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Keystone-Port Townsend's newest ferry: The 'Squi Qui'?

Coupeville Mayor Nancy Conard talks with Swinomish Tribal Community vice chair Barbara James during Tuesday’s Town Council meeting. The Swinomish community is working with several Coupeville-based groups to name a ferry slated to serve the Port Townsend to Keystone route the Squi Qui. - Nathan Whalen/Whidbey News-Times
Coupeville Mayor Nancy Conard talks with Swinomish Tribal Community vice chair Barbara James during Tuesday’s Town Council meeting. The Swinomish community is working with several Coupeville-based groups to name a ferry slated to serve the Port Townsend to Keystone route the Squi Qui.
— image credit: Nathan Whalen/Whidbey News-Times

How would you like to hop aboard the Squi Qui?

A partnership between several Coupeville organizations and the Swinomish Tribal Community has come up with a possible name for the future ferry that will serve the Port Townsend-to-Keystone route.

The Swinomish Tribal Community, which represents the Lower Skagit tribe that used to live on Whidbey Island, along with the Island County Historical Society, the Central Whidbey Chamber of Commerce and the Coupeville Historic Waterfront Association, want to name the ferry the Squi Qui.

The Washington State Transportation Commission ultimately will decide the name for the new 64-car ferry that is slated to be complete sometime in 2011.

Squi Qui (1816 to about 1874) lived in a village on the north shore of Penn Cove across from present-day Coupeville. He was a tribal leader who was one of the signers of the Point Elliott Treaty in 1855 (his name was recorded as S’kwai-kwi), according to information provided by the Swinomish Tribal Community, which is based near Anacortes. The Lower Skagit tribe lost large amounts of its territory as a result of the treaty and Squi Qui led his people through the difficult years following the signing of the treaty. His descendants still live in the Swinomish Tribal Community.

Barbara James, vice chairperson of the Swinomish Tribal Community, visited the Tuesday evening Coupeville Town Council meeting to advocate for naming the ferry Squi Qui.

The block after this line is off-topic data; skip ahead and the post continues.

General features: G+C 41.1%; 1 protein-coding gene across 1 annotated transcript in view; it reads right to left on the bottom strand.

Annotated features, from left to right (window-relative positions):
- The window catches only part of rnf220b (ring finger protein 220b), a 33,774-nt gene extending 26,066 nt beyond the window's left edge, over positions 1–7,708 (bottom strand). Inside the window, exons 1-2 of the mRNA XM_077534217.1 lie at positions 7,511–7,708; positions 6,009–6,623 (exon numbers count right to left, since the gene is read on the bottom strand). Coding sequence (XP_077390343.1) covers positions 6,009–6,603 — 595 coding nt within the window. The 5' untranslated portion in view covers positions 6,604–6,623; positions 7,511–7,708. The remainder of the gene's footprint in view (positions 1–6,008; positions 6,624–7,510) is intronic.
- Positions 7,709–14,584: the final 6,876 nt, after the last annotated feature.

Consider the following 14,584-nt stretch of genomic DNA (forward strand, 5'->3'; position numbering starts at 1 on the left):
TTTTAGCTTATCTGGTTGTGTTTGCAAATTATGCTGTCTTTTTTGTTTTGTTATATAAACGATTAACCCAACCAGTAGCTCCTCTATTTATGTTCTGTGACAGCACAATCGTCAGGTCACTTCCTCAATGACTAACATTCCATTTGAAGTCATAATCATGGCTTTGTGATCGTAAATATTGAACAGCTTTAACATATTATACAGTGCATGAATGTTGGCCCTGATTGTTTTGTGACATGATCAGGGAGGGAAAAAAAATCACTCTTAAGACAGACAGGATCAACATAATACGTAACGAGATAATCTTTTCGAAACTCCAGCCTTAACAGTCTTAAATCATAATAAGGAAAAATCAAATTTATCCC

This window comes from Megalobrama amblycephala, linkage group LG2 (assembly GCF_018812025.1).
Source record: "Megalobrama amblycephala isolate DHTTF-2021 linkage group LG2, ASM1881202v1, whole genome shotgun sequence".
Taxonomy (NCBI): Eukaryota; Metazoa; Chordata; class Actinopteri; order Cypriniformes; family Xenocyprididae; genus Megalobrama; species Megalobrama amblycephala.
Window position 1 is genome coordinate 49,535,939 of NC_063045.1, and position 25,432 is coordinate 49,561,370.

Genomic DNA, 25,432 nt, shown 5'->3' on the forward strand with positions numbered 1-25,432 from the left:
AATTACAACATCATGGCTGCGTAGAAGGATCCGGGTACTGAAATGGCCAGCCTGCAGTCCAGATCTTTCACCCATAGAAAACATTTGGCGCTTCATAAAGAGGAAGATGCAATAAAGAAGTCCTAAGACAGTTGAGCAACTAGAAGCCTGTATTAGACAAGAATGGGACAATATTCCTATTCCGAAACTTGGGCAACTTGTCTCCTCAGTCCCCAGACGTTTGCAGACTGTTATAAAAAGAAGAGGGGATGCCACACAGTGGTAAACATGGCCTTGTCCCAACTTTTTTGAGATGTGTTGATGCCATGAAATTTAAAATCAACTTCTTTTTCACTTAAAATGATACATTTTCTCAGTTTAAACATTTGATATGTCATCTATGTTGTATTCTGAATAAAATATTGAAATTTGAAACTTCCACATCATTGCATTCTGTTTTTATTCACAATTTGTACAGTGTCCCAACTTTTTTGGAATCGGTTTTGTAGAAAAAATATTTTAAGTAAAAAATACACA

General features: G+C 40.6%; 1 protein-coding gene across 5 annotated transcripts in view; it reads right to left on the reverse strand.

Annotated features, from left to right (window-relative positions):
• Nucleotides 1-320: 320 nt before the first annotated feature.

She said her grandmother, Laura Squi Qui Edwards (1890 to 1990), lived in the Coupeville area and there are still 200 descendants living in the Swinomish Tribal Community.

“We were very fortunate to have her as long as we had,” James said.

Speaking for the Coupeville Waterfront Association, Mary Alice Sterling said, “We feel that it’s a great sign of respect to them and our history.”

The first 64-car ferry, which is due to start serving the Port Townsend/Keystone route in the summer of 2010, has been named Chetzemoka, another Native American leader. Squi Qui was a contemporary of Chetzamoka.

The naming of the second ferry is sure to take longer and the process will be more in depth. The Transportation Commission is deciding how to proceed with naming future ferries. In addition, it’s scheduled to report to the Legislature in January about the possibility of selling the naming rights to ferries.

Town Councilman Bob Clay suggested that it may be more prudent to wait and see which names come forward before deciding on which one the town should support.

Councilwoman Molly Hughes said that the proposal the Swinomish Tribal Community is submitting has the support of three prominent organizations in town, which should be good enough for the town council to approve a letter of support.

In the end, the council unanimously approved a letter of support for naming the second ferry the Squi Qui.

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